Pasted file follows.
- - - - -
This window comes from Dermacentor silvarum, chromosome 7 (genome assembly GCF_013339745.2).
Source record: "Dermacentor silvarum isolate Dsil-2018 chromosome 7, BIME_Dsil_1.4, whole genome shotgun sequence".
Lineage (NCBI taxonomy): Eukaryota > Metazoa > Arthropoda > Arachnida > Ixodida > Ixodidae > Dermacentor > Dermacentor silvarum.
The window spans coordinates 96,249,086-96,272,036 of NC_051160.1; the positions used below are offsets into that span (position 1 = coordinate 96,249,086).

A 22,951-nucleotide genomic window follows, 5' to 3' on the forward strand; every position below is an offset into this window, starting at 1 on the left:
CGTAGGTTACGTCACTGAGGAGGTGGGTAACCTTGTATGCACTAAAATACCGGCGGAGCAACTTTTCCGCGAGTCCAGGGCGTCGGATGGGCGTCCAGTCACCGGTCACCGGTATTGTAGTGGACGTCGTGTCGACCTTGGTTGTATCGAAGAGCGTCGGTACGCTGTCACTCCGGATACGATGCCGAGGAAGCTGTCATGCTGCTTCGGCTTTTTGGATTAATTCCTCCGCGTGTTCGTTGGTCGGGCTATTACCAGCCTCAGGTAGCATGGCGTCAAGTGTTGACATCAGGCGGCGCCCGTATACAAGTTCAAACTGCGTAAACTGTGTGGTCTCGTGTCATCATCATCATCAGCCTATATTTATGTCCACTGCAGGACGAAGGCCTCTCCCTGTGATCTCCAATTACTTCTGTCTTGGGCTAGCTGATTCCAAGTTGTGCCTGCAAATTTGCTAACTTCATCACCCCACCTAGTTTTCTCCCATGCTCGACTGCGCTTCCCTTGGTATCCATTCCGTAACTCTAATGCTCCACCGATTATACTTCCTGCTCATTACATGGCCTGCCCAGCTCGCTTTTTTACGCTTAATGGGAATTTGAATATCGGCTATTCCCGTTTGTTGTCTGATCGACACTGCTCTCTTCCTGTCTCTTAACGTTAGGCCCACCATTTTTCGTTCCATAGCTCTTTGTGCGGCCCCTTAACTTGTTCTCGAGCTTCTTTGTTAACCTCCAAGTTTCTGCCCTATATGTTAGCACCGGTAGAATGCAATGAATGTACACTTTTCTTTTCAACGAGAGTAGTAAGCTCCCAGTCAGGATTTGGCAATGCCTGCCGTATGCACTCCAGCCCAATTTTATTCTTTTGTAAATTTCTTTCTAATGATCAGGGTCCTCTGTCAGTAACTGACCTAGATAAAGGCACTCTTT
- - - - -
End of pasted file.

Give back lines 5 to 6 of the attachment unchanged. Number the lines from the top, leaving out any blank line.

A 22,951-nucleotide genomic window follows, 5' to 3' on the forward strand; every position below is an offset into this window, starting at 1 on the left:
CGTAGGTTACGTCACTGAGGAGGTGGGTAACCTTGTATGCACTAAAATACCGGCGGAGCAACTTTTCCGCGAGTCCAGGGCGTCGGATGGGCGTCCAGTCACCGGTCACCGGTATTGTAGTGGACGTCGTGTCGACCTTGGTTGTATCGAAGAGCGTCGGTACGCTGTCACTCCGGATACGATGCCGAGGAAGCTGTCATGCTGCTTCGGCTTTTTGGATTAATTCCTCCGCGTGTTCGTTGGTCGGGCTATTACCAGCCTCAGGTAGCATGGCGTCAAGTGTTGACATCAGGCGGCGCCCGTATACAAGTTCAAACTGCGTAAACTGTGTGGTCTCGTGTCATCATCATCATCAGCCTATATTTATGTCCACTGCAGGACGAAGGCCTCTCCCTGTGATCTCCAATTACTTCTGTCTTGGGCTAGCTGATTCCAAGTTGTGCCTGCAAATTTGCTAACTTCATCACCCCACCTAGTTTTCTCCCATGCTCGACTGCGCTTCCCTTGGTATCCATTCCGTAACTCTAATGCTCCACCGATTATACTTCCTGCTCATTACATGGCCTGCCCAGCTCGCTTTTTTACGCTTAATGGGAATTTGAATATCGGCTATTCCCGTTTGTTGTCTGATCGACACTGCTCTCTTCCTGTCTCTTAACGTTAGGCCCACCATTTTTCGTTCCATAGCTCTTTGTGCGGCCCCTTAACTTGTTCTCGAGCTTCTTTGTTAACCTCCAAGTTTCTGCCCTATATGTTAGCACCGGTAGAATGCAATGAATGTACACTTTTCTTTTCAACGAGAGTAGTAAGCTCCCAGTCAGGATTTGGCAATGCCTGCCGTATGCACTCCAGCCCAATTTTATTCTTTTGTAAATTTCTTTCTAATGATCAGGGTCCTCTGTCAGTAACTGACCTAGATAAAGGCACTCTTT